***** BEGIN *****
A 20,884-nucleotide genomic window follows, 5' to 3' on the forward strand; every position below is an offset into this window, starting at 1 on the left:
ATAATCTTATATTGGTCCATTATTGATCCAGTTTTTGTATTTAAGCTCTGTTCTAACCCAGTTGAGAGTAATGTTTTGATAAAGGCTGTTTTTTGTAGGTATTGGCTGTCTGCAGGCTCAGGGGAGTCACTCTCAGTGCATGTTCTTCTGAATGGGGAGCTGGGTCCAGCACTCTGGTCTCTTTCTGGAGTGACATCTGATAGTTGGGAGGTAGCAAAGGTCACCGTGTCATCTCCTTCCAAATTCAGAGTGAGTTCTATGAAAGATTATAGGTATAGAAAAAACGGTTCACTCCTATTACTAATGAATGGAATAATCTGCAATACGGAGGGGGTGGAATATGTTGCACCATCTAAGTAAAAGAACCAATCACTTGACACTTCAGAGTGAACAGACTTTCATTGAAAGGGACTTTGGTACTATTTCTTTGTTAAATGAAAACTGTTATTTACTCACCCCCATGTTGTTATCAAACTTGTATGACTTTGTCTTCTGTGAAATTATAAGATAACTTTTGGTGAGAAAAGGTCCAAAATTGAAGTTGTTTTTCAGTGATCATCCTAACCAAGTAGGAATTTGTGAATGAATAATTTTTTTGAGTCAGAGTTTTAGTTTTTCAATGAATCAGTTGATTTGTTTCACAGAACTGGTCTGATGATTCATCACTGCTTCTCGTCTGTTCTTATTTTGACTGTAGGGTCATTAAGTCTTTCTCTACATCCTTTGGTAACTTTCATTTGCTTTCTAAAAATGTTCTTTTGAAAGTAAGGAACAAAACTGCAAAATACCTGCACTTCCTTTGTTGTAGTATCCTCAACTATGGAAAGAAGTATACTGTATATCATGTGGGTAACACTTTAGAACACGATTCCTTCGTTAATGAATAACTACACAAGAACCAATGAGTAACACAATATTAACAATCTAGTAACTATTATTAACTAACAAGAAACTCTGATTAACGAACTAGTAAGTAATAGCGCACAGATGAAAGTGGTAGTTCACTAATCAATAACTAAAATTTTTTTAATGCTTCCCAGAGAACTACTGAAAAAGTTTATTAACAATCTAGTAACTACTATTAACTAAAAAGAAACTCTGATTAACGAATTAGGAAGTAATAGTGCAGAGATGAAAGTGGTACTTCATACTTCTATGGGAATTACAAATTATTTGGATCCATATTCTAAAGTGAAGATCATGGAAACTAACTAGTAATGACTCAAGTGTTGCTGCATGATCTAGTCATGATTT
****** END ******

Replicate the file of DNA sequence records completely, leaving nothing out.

A 20,884-nucleotide genomic window follows, 5' to 3' on the forward strand; every position below is an offset into this window, starting at 1 on the left:
ATAATCTTATATTGGTCCATTATTGATCCAGTTTTTGTATTTAAGCTCTGTTCTAACCCAGTTGAGAGTAATGTTTTGATAAAGGCTGTTTTTTGTAGGTATTGGCTGTCTGCAGGCTCAGGGGAGTCACTCTCAGTGCATGTTCTTCTGAATGGGGAGCTGGGTCCAGCACTCTGGTCTCTTTCTGGAGTGACATCTGATAGTTGGGAGGTAGCAAAGGTCACCGTGTCATCTCCTTCCAAATTCAGAGTGAGTTCTATGAAAGATTATAGGTATAGAAAAAACGGTTCACTCCTATTACTAATGAATGGAATAATCTGCAATACGGAGGGGGTGGAATATGTTGCACCATCTAAGTAAAAGAACCAATCACTTGACACTTCAGAGTGAACAGACTTTCATTGAAAGGGACTTTGGTACTATTTCTTTGTTAAATGAAAACTGTTATTTACTCACCCCCATGTTGTTATCAAACTTGTATGACTTTGTCTTCTGTGAAATTATAAGATAACTTTTGGTGAGAAAAGGTCCAAAATTGAAGTTGTTTTTCAGTGATCATCCTAACCAAGTAGGAATTTGTGAATGAATAATTTTTTTGAGTCAGAGTTTTAGTTTTTCAATGAATCAGTTGATTTGTTTCACAGAACTGGTCTGATGATTCATCACTGCTTCTCGTCTGTTCTTATTTTGACTGTAGGGTCATTAAGTCTTTCTCTACATCCTTTGGTAACTTTCATTTGCTTTCTAAAAATGTTCTTTTGAAAGTAAGGAACAAAACTGCAAAATACCTGCACTTCCTTTGTTGTAGTATCCTCAACTATGGAAAGAAGTATACTGTATATCATGTGGGTAACACTTTAGAACACGATTCCTTCGTTAATGAATAACTACACAAGAACCAATGAGTAACACAATATTAACAATCTAGTAACTATTATTAACTAACAAGAAACTCTGATTAACGAACTAGTAAGTAATAGCGCACAGATGAAAGTGGTAGTTCACTAATCAATAACTAAAATTTTTTTAATGCTTCCCAGAGAACTACTGAAAAAGTTTATTAACAATCTAGTAACTACTATTAACTAAAAAGAAACTCTGATTAACGAATTAGGAAGTAATAGTGCAGAGATGAAAGTGGTACTTCATACTTCTATGGGAATTACAAATTATTTGGATCCATATTCTAAAGTGAAGATCATGGAAACTAACTAGTAATGACTCAAGTGTTGCTGCATGATCTAGTCATGATTT